And in this context, the CBD Secretariat launched a new website (https://www.cbd.int/idb/2019/) featuring messages from thought leaders, educational materials and the latest research on biodiversity, food and health.
The aim is to heighten nature-based solutions in policy, practice and boost public engagement and community actions in support of a new framework for biodiversity governance, to be adopted next year, under the Convention on Biological Diversity at its 15th Conference of the Parties in Kunming, China.
In a joint statement, Dr. Paşca-Palmer and Slow Food International President Carlo Petrini said biodiversity loss in agriculture and food production is a major security issue, threatening both the environment and human health.
“The human and community impact of this global homogenization and loss of agrobiodiversity is striking. Locally varied food production systems, including related indigenous, traditional and local knowledge, and the diverse cultures and skills of women and men family farmers, are under threat,” they said.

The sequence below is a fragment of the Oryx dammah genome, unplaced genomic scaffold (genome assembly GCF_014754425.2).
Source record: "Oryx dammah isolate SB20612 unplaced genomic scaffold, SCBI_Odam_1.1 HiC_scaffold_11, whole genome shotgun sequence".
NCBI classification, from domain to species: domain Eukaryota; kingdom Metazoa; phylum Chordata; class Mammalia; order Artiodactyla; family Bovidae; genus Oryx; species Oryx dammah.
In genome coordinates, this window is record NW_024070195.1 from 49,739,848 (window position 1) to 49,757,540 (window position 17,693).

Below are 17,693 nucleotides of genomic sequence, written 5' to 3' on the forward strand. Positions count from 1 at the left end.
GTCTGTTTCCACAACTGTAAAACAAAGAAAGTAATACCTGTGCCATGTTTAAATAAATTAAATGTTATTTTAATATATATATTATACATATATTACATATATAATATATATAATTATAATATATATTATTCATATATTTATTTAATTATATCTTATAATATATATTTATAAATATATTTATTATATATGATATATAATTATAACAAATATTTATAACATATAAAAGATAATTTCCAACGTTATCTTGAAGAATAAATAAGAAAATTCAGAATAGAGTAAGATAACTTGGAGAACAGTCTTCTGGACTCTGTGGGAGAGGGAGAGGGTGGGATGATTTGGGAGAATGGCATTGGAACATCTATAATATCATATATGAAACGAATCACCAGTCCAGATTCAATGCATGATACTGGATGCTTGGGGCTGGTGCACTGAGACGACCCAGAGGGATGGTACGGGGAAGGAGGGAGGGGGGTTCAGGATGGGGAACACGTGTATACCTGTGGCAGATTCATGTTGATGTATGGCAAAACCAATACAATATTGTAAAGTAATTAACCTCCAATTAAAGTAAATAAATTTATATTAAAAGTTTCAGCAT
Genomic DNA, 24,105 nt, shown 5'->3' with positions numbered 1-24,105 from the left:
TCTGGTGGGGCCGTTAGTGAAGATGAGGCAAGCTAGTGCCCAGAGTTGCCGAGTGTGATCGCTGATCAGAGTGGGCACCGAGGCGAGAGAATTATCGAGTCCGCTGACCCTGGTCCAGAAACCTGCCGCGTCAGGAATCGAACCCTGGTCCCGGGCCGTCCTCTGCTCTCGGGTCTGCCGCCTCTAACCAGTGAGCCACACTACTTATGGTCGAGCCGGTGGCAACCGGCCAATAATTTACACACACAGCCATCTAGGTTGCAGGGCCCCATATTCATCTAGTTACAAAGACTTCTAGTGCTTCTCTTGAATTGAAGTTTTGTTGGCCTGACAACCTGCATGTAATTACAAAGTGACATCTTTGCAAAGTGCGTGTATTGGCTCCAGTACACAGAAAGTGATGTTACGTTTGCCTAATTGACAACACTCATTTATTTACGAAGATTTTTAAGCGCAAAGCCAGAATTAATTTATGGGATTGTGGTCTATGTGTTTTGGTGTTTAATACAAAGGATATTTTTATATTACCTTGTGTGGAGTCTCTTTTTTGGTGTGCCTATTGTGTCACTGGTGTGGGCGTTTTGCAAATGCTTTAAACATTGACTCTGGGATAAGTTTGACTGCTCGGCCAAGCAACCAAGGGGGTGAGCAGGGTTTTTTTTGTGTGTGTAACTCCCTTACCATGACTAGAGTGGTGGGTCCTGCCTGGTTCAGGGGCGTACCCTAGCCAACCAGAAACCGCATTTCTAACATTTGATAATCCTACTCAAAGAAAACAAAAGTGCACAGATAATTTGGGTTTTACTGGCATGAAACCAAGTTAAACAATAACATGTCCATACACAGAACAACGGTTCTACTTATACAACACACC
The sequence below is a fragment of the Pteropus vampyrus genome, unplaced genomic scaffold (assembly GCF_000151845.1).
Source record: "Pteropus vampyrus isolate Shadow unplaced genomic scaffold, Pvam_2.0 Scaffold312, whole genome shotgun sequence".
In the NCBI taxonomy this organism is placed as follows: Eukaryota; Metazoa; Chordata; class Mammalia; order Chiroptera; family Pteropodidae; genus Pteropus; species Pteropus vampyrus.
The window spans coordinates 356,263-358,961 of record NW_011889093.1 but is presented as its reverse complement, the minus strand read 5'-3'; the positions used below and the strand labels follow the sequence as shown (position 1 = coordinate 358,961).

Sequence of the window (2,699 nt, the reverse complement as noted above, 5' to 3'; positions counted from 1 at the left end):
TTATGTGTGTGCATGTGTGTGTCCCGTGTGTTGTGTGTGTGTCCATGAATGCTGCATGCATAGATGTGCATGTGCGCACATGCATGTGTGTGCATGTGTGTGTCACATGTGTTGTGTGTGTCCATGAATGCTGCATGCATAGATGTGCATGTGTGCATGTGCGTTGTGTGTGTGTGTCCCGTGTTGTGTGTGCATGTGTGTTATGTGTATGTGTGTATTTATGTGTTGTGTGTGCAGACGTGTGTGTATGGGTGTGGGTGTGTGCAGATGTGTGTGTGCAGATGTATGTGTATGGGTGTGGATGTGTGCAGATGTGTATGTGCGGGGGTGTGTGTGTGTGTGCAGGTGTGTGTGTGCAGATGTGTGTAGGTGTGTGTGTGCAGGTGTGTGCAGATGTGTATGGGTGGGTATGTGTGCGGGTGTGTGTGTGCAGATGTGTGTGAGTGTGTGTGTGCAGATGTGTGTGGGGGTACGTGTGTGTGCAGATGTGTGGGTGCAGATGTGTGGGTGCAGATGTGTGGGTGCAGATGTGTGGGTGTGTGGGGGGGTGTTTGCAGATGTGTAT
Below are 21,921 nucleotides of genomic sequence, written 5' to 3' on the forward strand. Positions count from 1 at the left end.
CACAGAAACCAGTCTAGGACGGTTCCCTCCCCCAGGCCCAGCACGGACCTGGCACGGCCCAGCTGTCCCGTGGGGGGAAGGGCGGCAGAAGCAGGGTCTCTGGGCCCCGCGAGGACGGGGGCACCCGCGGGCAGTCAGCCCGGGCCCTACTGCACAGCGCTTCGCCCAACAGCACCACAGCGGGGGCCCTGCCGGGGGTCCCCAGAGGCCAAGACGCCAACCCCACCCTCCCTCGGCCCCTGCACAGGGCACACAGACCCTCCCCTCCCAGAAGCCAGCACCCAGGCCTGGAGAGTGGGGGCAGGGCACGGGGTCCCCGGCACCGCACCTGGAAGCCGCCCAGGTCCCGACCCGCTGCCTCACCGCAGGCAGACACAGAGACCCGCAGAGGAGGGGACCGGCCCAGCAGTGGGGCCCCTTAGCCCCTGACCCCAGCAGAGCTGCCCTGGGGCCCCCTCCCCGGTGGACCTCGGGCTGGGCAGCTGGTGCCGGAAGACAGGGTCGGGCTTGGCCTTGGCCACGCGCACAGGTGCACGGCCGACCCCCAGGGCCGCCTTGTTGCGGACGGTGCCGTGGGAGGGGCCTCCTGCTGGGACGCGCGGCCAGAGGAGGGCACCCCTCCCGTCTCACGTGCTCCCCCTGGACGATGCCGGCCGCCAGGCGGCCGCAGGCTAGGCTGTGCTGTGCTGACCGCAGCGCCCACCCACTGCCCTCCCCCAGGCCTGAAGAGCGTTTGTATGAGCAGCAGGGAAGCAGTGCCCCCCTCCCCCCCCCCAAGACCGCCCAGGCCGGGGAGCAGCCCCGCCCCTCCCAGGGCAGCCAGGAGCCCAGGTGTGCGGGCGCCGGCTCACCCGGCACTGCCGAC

While people in most parts of the world currently have access to a greater variety of food than previous generations, the global diet as a whole—what people actually eat—is becoming more homogenized.
Among the concerning trends, the UN Food and Agriculture Organization (FAO) says:
In the last 100 years, more than 90 per cent of crop varieties have disappeared from farmers’ fields
Of the 6,000 plant species cultivated for food, 9 account for 66% of total crop production
About a third of fish stocks are overfished, and 60% have reached their sustainable limit.